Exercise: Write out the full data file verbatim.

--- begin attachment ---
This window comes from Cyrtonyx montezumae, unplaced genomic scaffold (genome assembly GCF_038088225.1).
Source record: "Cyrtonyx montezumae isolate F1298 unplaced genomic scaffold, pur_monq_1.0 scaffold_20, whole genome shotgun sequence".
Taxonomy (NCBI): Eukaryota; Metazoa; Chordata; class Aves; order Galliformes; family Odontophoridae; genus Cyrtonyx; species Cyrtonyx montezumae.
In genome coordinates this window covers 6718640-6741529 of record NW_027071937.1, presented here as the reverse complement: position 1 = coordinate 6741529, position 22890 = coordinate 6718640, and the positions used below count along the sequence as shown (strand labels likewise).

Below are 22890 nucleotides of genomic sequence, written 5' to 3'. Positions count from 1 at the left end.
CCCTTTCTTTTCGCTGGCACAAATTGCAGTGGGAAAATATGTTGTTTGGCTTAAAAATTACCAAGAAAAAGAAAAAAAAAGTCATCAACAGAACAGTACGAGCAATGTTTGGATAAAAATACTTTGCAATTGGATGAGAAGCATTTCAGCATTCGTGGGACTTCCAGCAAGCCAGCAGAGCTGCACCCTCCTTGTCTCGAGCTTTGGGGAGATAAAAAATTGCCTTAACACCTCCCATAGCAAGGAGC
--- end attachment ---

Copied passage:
This window comes from Cyrtonyx montezumae, unplaced genomic scaffold (genome assembly GCF_038088225.1).
Source record: "Cyrtonyx montezumae isolate F1298 unplaced genomic scaffold, pur_monq_1.0 scaffold_20, whole genome shotgun sequence".
Taxonomy (NCBI): Eukaryota; Metazoa; Chordata; class Aves; order Galliformes; family Odontophoridae; genus Cyrtonyx; species Cyrtonyx montezumae.
In genome coordinates this window covers 6718640-6741529 of record NW_027071937.1, presented here as the reverse complement: position 1 = coordinate 6741529, position 22890 = coordinate 6718640, and the positions used below count along the sequence as shown (strand labels likewise).

Below are 22890 nucleotides of genomic sequence, written 5' to 3'. Positions count from 1 at the left end.
CCCTTTCTTTTCGCTGGCACAAATTGCAGTGGGAAAATATGTTGTTTGGCTTAAAAATTACCAAGAAAAAGAAAAAAAAAGTCATCAACAGAACAGTACGAGCAATGTTTGGATAAAAATACTTTGCAATTGGATGAGAAGCATTTCAGCATTCGTGGGACTTCCAGCAAGCCAGCAGAGCTGCACCCTCCTTGTCTCGAGCTTTGGGGAGATAAAAAATTGCCTTAACACCTCCCATAGCAAGGAGC